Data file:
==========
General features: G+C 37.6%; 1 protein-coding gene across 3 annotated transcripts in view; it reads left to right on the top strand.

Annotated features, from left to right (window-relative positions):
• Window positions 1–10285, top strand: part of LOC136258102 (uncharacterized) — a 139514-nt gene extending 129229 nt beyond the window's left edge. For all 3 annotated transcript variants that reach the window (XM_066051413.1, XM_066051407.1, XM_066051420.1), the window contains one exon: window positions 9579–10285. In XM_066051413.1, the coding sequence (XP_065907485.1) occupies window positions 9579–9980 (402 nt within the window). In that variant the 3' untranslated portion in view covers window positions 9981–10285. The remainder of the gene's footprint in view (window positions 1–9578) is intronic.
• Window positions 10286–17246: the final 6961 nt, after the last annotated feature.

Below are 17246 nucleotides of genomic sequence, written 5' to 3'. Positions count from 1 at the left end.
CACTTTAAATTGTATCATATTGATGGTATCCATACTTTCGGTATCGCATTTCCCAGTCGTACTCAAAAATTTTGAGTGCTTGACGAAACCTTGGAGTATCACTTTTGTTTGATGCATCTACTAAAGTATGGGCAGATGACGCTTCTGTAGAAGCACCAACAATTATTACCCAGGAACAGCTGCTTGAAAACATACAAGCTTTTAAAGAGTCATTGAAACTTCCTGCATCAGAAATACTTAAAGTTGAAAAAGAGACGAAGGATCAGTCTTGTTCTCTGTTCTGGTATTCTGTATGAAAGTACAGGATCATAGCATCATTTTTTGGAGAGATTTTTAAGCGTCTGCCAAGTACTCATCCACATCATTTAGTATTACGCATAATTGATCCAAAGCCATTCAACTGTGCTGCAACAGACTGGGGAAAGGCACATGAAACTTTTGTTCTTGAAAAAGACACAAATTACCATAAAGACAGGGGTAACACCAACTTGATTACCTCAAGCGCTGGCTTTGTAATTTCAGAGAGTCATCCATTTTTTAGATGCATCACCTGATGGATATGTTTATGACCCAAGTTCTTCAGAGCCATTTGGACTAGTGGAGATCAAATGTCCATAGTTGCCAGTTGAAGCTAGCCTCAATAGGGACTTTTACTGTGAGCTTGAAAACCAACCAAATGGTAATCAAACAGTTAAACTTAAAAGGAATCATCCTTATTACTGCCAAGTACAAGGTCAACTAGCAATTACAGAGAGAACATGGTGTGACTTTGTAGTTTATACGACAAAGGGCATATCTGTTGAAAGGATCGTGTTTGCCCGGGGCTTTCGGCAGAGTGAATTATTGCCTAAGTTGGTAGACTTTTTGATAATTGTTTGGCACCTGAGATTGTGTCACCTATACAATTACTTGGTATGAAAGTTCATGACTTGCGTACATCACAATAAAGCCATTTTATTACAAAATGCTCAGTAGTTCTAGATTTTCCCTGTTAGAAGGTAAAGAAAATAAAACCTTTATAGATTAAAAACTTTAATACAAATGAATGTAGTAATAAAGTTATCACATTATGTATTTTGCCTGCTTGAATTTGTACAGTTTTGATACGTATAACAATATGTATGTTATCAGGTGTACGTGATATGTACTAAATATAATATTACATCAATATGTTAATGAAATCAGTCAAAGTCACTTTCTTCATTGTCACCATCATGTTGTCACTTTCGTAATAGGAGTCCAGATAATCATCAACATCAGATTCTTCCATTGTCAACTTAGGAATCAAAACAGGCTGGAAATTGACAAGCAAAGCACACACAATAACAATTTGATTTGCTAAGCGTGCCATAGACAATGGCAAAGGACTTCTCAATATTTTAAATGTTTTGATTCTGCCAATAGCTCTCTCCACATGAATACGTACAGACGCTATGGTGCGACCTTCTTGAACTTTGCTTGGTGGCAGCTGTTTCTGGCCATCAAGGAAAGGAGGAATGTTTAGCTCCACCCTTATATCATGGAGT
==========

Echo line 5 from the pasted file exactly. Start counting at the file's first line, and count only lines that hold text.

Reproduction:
Below are 17246 nucleotides of genomic sequence, written 5' to 3'. Positions count from 1 at the left end.